How Spark Cloud works?

Hi all,

Im making a a project that consist of an Android app that controls ON/OFF of a water heater using Spark Core.

Using an smarthphone, the user can turn on or off the equipment. Also, the user can see the temperature of the water heather on their phone. Everything thanks to Spark Core.

So far I have done a test with my laptop (using CURL), and I can activate/desactive a PIN of the Spark Core (using Spark.function on the code and POST on my PC), and I can read varaibles (using Spark.variable on the code and GET on my PC).

I plan to present this project to my University, but I would like to know exactly WHAT is the Spark Cloud and HOW it works. I mean, how the communication flows from between PC - Spark Clould - Spark Core when the user makes a POST or GET request.I don’t completely understant (technically talking) what means to expose a varaible or a function to the Clould.

Please if you have any docummentation that can help me to complete understand this topic, I will be grateful.



I would suggest you read over the spark-protocol Github repo:

1.) Core to :cloud: communication

This is done through COAP via TCP (the standard is UDP i believe) using port 5683

There is some initial handshake etc and you can see it here:

2 things involved here that are stored in the core external flash memory:

  • Server public key - used to authenticate and point to the correct :cloud: etc
  • Core private key - used to encrypt messages to and fro plus identifying itself during the handshake


This is entirely in the :cloud: and the open source code can be found at:

It’s the bare minimum version without some features but sufficient for a small user group environment

When you perform a CURL, it does not go to the core directly. The CURL request goes to what we call the “device-server” that processes the API call and send the corresponding COAP messages to the core.

3.) As for exposing variables and functions…

This works like a registration upon start-up. When your core initially goes online, it will tell the :cloud: of all the variables and functions to be made available via REST Api. (not 100% sure about this)

This simplified diagram might be a better idea:

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Hi @alvarad25

You have great answers there from @kennethlimcp and @harrisonhjones but I just want to add one more point.

Because of the way the default rules for home WiFi routers are setup, the only way the cloud can work simply and easily is if the core initiates the connection to the cloud. Lots of folks have thought about doing it the other way around but they run into port, IP address and firewall issues.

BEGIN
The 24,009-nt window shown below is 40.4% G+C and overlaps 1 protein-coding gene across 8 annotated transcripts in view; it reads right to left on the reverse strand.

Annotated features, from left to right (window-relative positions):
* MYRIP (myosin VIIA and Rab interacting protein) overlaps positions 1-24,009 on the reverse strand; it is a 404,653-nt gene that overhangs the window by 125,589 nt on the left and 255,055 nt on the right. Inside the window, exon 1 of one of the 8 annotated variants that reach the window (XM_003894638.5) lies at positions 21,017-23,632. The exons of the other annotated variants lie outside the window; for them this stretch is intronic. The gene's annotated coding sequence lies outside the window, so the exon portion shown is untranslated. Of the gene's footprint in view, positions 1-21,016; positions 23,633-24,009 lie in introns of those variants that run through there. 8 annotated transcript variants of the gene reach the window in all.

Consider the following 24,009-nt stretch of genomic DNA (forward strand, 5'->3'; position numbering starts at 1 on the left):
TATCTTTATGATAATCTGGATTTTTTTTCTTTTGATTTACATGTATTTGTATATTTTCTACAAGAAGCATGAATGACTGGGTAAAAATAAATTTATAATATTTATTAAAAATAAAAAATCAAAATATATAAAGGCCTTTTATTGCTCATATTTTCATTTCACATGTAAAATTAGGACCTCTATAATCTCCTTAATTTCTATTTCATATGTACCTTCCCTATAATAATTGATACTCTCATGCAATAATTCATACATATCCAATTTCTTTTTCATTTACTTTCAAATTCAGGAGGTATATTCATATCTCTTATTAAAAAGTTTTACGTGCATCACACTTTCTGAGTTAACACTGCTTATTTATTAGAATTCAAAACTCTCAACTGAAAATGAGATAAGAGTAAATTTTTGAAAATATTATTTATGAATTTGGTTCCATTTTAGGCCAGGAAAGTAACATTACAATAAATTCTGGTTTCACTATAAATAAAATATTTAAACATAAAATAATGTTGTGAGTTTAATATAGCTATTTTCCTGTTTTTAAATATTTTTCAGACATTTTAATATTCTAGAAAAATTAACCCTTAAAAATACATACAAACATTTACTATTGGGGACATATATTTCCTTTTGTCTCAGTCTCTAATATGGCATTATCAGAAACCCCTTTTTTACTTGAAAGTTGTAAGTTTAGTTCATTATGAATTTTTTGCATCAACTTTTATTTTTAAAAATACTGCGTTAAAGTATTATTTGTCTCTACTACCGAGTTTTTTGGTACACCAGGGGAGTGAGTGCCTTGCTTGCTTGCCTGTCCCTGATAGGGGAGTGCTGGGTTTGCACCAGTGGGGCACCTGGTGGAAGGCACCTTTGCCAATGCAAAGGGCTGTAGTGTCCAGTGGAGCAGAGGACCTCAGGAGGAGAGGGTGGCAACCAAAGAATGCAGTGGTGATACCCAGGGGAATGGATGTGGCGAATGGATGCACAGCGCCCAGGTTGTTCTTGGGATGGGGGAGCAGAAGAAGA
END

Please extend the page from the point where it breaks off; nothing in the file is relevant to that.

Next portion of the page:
Today’s cloud acts essentially as a proxy, so that when you use curl to request a variable from the cloud, the cloud asks the core for the current value and then returns it to your curl request. But that is not the only thing the cloud could do–it could also store previously read values and cache them with expiry time. That would isolate the core the end-use request which could be very useful in the situation where you have one core but many readers of the variable. Similarly for published events, the core publishes to the cloud which then republishes over the event stream. In the future the cloud could store events along with an expiry time and republish them at some other rate.

I know the Spark team has worked out the details around the cloud model, even if they have only implemented the “direct proxy” version of the cloud so far. The advanced cloud actions are really needed to scale the cloud up for wider dissemination of data sent to the cloud in the future.


Hi @bko,

I think your proposed addition to cloud functionality (it could also store previously read values and cache them with expiry time) would make a lot of sense. That way a core could stay not connected for a long time and just occasionally update variables in the cloud or receive function calls that previously were stored in the cloud.
=> core and PC/Phone should not need to be connected to the cloud at the same time

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Just to be clear: this is not my proposal, this is what I have heard unofficially from various Spark sources.